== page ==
Friday, October 11, 2013

What Does Your Innovation Pipeline Look Like?

Chances are your innovation pipeline diagram looks like one of three things:  An Innovation Funnel, a Lifecycle Chart, or anything drawn with a PowerPoint SmartArt Graphic. 
The most common innovation pipeline shape appears to be the horizontal “Innovation Funnel” or stage-gate process.  Ideas are represented by freely floating “soap bubbles,” loads of them. These ideas are harnessed and stuffed into the wide end of the funnel so that they can be shaped into concepts. The concepts are then evaluated against corporate-specific criteria, and those that pass evaluation are moved along the pipeline to product/service planning, then development, then test, then launch. 

There are advantages to this model. It acknowledges that there are many potential ideas out there, but that only a subset can be worked on. It provides a mechanism to allocate limited resources for further research and development. It helps you visually depict your innovation portfolio.   But is this the way innovation really happens? Here are some challenges to the Innovation Funnel:

1) The funnel assumes that ideation happens at the beginning of the process, whereas there very well may be ideation anywhere along the pipeline, especially as a result of a snafu. Sometimes one of the abandoned soap bubbles can be combined with a developing concept to make it viable or stronger. 

2) You may have a false sense that you can predict success, that what gets launched at the end will, indeed, deliver the outcome you had projected because you’re following a methodical process.

3) While you are in process, the world is changing in any number of ways that may cause you to re-evaluate your approach or even your whole program. For example, 

    • An enabling technology becomes available
    • The economy shifts
    • A trend takes hold
    • Your company gets acquired, divided, merged—or has new leadership
    • A serendipitous something happens that turns your assumptions on their heads.

An emerging alternative is Agile Innovation, or Lean Innovation. In agile innovation, you iteratively design, build, measure with customers and end users. An agile innovation process allows for “pivoting,” that is, changing direction based on what you have discovered at each iteration.  You can’t go too far down the path without discovering that you’ve hit a snag.  And you have data to present to stakeholders that demonstrates your learning. This is, in my opinion, the best way to manage innovation. But is this the way innovation really happens?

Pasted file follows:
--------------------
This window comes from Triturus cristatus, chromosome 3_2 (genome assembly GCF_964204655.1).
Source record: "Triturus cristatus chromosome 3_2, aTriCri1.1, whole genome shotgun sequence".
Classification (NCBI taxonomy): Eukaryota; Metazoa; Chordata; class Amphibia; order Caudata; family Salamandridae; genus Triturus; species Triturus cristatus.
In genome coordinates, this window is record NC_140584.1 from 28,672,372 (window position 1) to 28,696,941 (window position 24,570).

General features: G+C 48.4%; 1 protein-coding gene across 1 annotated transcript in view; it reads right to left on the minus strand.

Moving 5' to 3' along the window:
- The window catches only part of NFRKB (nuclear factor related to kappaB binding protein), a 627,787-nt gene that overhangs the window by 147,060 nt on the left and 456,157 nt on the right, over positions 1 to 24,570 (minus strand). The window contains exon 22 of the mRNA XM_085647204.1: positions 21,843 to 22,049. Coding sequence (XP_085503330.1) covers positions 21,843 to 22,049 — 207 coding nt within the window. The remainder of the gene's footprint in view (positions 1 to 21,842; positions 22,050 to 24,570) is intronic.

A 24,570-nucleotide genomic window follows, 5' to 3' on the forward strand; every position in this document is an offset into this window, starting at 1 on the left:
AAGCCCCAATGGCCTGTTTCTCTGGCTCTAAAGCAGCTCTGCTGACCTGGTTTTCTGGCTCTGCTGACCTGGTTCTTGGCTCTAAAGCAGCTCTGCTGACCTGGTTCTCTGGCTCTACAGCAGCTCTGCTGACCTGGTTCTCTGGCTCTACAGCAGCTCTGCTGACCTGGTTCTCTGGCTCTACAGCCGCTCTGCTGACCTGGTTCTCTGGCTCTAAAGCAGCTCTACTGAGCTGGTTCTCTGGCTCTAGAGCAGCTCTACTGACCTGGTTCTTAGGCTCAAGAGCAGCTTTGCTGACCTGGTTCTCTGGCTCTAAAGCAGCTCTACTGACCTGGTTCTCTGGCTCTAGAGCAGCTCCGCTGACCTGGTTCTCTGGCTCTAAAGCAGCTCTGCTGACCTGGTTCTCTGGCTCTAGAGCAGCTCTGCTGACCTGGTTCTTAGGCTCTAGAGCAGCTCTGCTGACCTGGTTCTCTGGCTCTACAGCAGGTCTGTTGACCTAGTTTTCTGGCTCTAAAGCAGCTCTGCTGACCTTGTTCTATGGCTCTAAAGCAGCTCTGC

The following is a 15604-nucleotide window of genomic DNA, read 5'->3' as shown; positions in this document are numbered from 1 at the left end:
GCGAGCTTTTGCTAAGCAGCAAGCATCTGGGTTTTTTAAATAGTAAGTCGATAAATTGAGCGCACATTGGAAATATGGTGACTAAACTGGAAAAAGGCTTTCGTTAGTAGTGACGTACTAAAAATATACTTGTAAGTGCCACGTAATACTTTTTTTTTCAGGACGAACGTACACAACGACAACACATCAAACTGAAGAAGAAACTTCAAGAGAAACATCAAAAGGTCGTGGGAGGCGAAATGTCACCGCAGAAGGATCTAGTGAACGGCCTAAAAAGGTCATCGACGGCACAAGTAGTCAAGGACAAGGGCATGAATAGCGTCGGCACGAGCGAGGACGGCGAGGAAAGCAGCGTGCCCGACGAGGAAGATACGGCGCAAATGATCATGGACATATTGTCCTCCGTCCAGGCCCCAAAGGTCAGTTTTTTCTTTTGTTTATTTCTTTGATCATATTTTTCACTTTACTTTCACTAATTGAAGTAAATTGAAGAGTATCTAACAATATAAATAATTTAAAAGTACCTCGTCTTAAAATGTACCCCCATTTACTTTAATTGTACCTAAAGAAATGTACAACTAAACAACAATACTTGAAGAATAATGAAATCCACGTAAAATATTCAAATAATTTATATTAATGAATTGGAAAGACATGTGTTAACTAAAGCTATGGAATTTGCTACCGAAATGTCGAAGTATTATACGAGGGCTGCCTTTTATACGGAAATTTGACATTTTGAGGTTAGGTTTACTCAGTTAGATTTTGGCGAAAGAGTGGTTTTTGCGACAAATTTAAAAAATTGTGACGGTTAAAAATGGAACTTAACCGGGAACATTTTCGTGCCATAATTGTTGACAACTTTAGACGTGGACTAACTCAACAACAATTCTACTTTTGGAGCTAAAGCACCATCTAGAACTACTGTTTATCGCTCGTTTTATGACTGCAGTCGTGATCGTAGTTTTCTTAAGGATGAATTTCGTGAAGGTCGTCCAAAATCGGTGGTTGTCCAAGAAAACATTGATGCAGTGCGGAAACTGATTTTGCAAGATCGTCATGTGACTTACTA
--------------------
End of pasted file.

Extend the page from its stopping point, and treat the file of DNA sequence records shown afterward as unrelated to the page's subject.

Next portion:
Here’s an interesting diagram, posted by the Future of Flight Foundation, a nonprofit organization in Washington State whose mission is “to be the leading center of learning and innovation for science, technology and aviation.”  They credit Pinchot & Company of Bainbridge Island, Washington. (Pinchot & Company is owned by Gifford Pinchot III, who coined the term “Intrapreneur” back in 1978.)

                                                                                               Credit: Future of Flight Foundation website

Here’s what I love about this diagram:

    • Inspiration happens all over 
    • There are mistakes, fooling around, and failure
    • Failure leads to inspiration
    • Goals are driven by inspiration
    • Success is the result of some swirling around until you get it right.

Whether you use a traditional or agile method of managing your innovation pipeline, recognize that the actual path to innovation success is often filled with swirls, false starts, and failures, but never a loss of inspiration.

Ivy Eisenberg

Ivy Eisenberg is founder of Our IdeaWorks, an Innovation and Lean Customer Research™ consultancy that helps companies connect to customers and other stakeholders to discover business opportunities, accelerate growth, and build and deliver successful products and services.  Ivy has more than 25 years of experience in the Front End of Innovation, user interaction design, and software product and project management. She has worked in healthcare, financial services, B2B, consumer goods, and telecommunications sectors.  Ivy is also an award-winning humor writer and storyteller, with an MBA in Marketing, Entrepreneurship and Innovation from NYU’s  Stern School of Business.


D Doinakis said...

Thomas Burdick said...

A good method, thank you for sharing. I liked the article and chart. Where are you taking the template for the chart? I have found similar here I will be glad if you share your template. Good luck.

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